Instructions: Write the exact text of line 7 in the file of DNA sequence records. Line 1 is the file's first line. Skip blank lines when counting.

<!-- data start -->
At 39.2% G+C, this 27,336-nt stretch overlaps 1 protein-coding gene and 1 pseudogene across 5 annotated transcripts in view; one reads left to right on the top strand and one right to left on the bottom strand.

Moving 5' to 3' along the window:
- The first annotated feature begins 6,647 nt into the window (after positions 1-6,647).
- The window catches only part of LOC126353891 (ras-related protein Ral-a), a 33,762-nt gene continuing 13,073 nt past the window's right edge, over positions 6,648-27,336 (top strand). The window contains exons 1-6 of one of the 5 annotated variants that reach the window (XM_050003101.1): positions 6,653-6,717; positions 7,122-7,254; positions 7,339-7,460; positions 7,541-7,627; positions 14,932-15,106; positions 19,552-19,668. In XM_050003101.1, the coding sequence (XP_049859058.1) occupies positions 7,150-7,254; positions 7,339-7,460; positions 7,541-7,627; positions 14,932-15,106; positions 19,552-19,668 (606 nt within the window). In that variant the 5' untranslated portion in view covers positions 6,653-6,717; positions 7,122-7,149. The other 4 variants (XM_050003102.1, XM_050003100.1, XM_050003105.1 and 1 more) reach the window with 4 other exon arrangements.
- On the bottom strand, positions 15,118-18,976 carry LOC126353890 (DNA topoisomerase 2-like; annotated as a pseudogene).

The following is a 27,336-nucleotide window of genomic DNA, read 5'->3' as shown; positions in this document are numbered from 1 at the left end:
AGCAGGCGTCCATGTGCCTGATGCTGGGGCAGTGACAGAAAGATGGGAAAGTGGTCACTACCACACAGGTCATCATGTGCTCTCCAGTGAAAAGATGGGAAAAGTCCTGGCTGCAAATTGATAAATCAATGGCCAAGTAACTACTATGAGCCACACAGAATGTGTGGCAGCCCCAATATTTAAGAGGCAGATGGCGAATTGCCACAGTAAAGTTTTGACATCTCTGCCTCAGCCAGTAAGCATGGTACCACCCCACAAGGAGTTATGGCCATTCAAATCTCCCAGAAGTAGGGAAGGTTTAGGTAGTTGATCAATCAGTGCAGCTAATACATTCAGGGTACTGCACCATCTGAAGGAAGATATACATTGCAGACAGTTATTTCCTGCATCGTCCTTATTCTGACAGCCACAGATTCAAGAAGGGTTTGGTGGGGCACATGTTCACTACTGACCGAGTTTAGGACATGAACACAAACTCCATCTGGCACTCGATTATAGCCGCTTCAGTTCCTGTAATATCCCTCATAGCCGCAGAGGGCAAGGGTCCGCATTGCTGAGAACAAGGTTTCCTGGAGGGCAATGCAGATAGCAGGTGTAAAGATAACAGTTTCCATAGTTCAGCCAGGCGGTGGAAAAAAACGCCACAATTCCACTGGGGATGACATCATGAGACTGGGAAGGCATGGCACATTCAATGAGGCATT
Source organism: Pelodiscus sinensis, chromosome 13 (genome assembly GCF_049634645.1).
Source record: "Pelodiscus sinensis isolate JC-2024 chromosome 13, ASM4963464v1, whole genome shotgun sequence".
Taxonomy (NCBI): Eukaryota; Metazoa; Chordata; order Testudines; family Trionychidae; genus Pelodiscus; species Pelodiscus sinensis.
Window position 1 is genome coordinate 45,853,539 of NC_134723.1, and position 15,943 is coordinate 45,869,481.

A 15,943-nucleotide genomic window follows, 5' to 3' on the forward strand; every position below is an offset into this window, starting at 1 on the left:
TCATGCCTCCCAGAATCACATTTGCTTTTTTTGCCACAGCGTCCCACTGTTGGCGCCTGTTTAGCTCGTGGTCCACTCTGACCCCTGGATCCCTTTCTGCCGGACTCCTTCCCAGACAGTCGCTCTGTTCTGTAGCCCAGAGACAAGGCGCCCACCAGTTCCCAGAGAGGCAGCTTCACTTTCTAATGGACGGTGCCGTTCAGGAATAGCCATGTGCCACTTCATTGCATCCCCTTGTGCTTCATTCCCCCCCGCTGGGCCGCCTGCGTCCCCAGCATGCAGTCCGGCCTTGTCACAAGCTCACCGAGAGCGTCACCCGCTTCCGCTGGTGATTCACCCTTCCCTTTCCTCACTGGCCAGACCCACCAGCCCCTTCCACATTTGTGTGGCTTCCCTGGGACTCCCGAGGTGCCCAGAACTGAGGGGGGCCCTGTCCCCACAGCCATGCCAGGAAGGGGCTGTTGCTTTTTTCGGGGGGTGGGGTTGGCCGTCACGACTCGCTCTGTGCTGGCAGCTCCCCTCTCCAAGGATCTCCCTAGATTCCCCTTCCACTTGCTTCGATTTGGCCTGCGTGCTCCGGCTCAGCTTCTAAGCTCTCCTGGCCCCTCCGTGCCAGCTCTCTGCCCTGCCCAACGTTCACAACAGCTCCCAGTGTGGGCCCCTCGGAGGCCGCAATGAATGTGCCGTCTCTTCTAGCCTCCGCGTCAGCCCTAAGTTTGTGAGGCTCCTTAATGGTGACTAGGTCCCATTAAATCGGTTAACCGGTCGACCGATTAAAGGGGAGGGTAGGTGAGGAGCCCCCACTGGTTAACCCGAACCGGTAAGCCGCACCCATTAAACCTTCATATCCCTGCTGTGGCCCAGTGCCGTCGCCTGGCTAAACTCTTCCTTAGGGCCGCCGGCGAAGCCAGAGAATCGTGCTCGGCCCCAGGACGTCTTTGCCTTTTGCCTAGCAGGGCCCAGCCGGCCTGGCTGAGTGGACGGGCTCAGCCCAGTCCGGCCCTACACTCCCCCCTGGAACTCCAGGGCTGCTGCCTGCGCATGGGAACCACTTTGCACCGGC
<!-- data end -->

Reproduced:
AGCAGGCGTCCATGTGCCTGATGCTGGGGCAGTGACAGAAAGATGGGAAAGTGGTCACTACCACACAGGTCATCATGTGCTCTCCAGTGAAAAGATGGGAAAAGTCCTGGCTGCAAATTGATAAATCAATGGCCAAGTAACTACTATGAGCCACACAGAATGTGTGGCAGCCCCAATATTTAAGAGGCAGATGGCGAATTGCCACAGTAAAGTTTTGACATCTCTGCCTCAGCCAGTAAGCATGGTACCACCCCACAAGGAGTTATGGCCATTCAAATCTCCCAGAAGTAGGGAAGGTTTAGGTAGTTGATCAATCAGTGCAGCTAATACATTCAGGGTACTGCACCATCTGAAGGAAGATATACATTGCAGACAGTTATTTCCTGCATCGTCCTTATTCTGACAGCCACAGATTCAAGAAGGGTTTGGTGGGGCACATGTTCACTACTGACCGAGTTTAGGACATGAACACAAACTCCATCTGGCACTCGATTATAGCCGCTTCAGTTCCTGTAATATCCCTCATAGCCGCAGAGGGCAAGGGTCCGCATTGCTGAGAACAAGGTTTCCTGGAGGGCAATGCAGATAGCAGGTGTAAAGATAACAGTTTCCATAGTTCAGCCAGGCGGTGGAAAAAAACGCCACAATTCCACTGGGGATGACATCATGAGACTGGGAAGGCATGGCACATTCAATGAGGCATT